And the lack of industry regulation is certainly not helping matters either.  There's simply no consistent criteria from state-to-state that determines what a legitimate contractor is.


Some states have stricter rules that require all or most of their tradespeople to be licensed to do business.  In fact, California is taking it so seriously that it's cracking down on unlicensed activity by conducting state-wide sting operations to bust non-compliant contractors.

In order for contractors to obtain licenses in these states the applicants may have to prove on-the-job experience, financial ability, and in some cases they must fulfill education requirements before bidding and working on a project.  Unfortunately, Pennsylvania is not one of those states requiring contractors to prove that they've earned the right to provide services to the community.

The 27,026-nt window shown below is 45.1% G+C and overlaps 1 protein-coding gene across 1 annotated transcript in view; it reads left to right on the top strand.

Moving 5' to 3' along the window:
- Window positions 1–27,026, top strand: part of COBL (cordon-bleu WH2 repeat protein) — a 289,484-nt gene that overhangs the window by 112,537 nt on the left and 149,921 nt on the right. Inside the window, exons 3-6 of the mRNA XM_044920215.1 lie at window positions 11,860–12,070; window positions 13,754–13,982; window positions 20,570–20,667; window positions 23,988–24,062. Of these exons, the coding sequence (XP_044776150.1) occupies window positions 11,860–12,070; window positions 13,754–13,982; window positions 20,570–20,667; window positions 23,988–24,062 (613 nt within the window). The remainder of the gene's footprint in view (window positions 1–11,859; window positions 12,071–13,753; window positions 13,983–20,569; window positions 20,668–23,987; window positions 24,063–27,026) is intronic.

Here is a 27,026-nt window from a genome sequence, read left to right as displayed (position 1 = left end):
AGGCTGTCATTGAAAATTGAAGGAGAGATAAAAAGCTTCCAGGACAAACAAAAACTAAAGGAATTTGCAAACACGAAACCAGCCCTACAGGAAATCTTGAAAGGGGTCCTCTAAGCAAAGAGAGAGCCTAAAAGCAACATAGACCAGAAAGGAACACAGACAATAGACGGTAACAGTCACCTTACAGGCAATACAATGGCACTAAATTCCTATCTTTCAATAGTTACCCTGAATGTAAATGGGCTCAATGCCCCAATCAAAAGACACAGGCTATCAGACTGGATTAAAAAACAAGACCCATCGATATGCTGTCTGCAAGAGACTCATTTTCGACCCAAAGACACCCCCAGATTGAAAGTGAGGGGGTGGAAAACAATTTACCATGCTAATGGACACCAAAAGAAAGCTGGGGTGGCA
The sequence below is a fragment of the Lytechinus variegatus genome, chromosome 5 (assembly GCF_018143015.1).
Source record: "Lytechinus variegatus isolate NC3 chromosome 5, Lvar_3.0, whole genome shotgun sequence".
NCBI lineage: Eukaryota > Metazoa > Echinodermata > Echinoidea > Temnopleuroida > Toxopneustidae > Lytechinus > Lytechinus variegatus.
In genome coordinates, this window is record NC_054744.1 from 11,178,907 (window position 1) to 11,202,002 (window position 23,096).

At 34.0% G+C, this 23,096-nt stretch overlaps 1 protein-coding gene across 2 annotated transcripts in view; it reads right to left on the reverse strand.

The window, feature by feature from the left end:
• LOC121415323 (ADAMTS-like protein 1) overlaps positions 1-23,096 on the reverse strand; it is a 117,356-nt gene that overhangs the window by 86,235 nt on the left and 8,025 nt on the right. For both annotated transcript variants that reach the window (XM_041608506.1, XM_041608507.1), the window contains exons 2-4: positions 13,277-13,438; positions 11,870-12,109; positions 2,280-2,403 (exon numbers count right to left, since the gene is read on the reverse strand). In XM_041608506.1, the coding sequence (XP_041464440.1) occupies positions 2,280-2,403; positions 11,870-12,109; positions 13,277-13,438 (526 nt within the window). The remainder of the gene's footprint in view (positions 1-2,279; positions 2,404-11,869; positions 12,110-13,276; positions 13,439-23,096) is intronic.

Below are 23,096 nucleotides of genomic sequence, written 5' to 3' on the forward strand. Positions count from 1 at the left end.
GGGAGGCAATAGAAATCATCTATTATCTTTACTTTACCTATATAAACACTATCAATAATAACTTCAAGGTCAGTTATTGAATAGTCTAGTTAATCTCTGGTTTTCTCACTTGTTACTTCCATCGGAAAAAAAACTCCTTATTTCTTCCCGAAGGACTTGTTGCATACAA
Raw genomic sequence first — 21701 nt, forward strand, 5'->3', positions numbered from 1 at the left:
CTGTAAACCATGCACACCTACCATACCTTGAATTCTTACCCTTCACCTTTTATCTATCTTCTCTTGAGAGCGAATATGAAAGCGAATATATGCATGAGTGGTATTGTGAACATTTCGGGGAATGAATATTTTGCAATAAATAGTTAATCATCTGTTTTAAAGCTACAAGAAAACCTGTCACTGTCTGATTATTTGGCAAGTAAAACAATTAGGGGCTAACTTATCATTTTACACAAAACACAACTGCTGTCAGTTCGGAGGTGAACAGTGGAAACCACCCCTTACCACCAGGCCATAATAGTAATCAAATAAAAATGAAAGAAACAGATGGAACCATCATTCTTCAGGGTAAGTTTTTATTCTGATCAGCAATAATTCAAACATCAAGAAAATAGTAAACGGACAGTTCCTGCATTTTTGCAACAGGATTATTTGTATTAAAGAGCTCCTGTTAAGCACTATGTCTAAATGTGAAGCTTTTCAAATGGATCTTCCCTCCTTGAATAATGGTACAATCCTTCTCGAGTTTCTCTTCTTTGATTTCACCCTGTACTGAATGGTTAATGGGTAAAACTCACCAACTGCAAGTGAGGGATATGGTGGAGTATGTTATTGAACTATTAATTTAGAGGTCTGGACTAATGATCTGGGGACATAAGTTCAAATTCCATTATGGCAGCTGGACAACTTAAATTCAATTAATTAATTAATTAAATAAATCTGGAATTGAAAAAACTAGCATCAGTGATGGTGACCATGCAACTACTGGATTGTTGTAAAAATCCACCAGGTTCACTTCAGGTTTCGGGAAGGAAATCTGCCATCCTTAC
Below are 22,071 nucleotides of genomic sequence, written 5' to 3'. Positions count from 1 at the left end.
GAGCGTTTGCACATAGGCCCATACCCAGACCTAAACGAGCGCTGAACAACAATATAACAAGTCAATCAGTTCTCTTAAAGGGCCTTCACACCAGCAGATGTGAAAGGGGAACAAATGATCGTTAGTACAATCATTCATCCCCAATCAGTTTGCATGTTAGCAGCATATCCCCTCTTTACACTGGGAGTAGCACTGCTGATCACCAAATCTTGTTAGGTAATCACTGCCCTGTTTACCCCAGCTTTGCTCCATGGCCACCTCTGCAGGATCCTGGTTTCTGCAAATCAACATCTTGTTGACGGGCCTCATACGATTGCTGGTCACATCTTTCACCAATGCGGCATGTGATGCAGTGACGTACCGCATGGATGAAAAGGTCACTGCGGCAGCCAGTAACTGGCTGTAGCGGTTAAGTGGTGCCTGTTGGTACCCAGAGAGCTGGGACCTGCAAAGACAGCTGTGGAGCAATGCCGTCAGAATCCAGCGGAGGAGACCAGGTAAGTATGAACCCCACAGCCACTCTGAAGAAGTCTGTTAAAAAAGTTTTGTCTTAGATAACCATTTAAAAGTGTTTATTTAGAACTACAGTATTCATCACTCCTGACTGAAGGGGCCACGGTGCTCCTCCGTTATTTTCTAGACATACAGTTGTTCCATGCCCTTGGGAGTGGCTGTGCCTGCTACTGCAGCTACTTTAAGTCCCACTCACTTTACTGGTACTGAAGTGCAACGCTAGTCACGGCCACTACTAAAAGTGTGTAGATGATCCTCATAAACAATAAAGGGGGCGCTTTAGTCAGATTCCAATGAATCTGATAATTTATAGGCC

See what the laws are for your area by checking out the National Association of Home Builders website to view licensing requirements by state.


The Responsibility Is On The Homeowner


How does a homeowner avoid getting caught up with one of these fly-by-night crews, or maybe worse yet, a semi-legitimate business that will lure you in with a "good deal" then string you along for months and never complete your project?

If your state or local government is not willing to step in and help protect you, then you'll have to take matters into your own hands.


1. Research, Research, Research

With all of the internet resources that are available to you it is easier than ever to find out all of the information you'd ever need on local contractors.

Websites like the Better Business Bureau and Angie's List allow you to see how businesses are rated by the public as well as browse reviews of your neighbors' experiences with them.